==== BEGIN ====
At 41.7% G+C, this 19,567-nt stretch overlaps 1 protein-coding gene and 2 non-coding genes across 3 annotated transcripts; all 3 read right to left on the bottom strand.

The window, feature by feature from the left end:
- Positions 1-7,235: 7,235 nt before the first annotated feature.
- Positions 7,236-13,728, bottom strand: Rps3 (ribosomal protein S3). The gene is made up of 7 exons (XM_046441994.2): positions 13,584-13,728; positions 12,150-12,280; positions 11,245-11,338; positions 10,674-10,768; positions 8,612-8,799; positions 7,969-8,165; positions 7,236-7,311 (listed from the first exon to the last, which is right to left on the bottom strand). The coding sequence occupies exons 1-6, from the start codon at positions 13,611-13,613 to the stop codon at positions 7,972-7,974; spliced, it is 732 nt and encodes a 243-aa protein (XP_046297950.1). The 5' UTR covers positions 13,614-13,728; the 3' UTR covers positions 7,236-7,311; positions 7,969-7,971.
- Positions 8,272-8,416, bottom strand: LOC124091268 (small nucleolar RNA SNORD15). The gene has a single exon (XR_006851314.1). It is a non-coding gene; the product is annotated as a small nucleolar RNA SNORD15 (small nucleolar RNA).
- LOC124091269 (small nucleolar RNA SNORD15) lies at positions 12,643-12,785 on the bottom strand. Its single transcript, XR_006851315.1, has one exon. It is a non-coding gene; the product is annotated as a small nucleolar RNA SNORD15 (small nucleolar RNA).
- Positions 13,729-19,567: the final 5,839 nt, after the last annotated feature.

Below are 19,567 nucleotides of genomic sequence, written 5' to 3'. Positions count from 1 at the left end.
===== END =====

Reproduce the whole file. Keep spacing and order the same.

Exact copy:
At 41.7% G+C, this 19,567-nt stretch overlaps 1 protein-coding gene and 2 non-coding genes across 3 annotated transcripts; all 3 read right to left on the bottom strand.

The window, feature by feature from the left end:
- Positions 1-7,235: 7,235 nt before the first annotated feature.
- Positions 7,236-13,728, bottom strand: Rps3 (ribosomal protein S3). The gene is made up of 7 exons (XM_046441994.2): positions 13,584-13,728; positions 12,150-12,280; positions 11,245-11,338; positions 10,674-10,768; positions 8,612-8,799; positions 7,969-8,165; positions 7,236-7,311 (listed from the first exon to the last, which is right to left on the bottom strand). The coding sequence occupies exons 1-6, from the start codon at positions 13,611-13,613 to the stop codon at positions 7,972-7,974; spliced, it is 732 nt and encodes a 243-aa protein (XP_046297950.1). The 5' UTR covers positions 13,614-13,728; the 3' UTR covers positions 7,236-7,311; positions 7,969-7,971.
- Positions 8,272-8,416, bottom strand: LOC124091268 (small nucleolar RNA SNORD15). The gene has a single exon (XR_006851314.1). It is a non-coding gene; the product is annotated as a small nucleolar RNA SNORD15 (small nucleolar RNA).
- LOC124091269 (small nucleolar RNA SNORD15) lies at positions 12,643-12,785 on the bottom strand. Its single transcript, XR_006851315.1, has one exon. It is a non-coding gene; the product is annotated as a small nucleolar RNA SNORD15 (small nucleolar RNA).
- Positions 13,729-19,567: the final 5,839 nt, after the last annotated feature.

Below are 19,567 nucleotides of genomic sequence, written 5' to 3'. Positions count from 1 at the left end.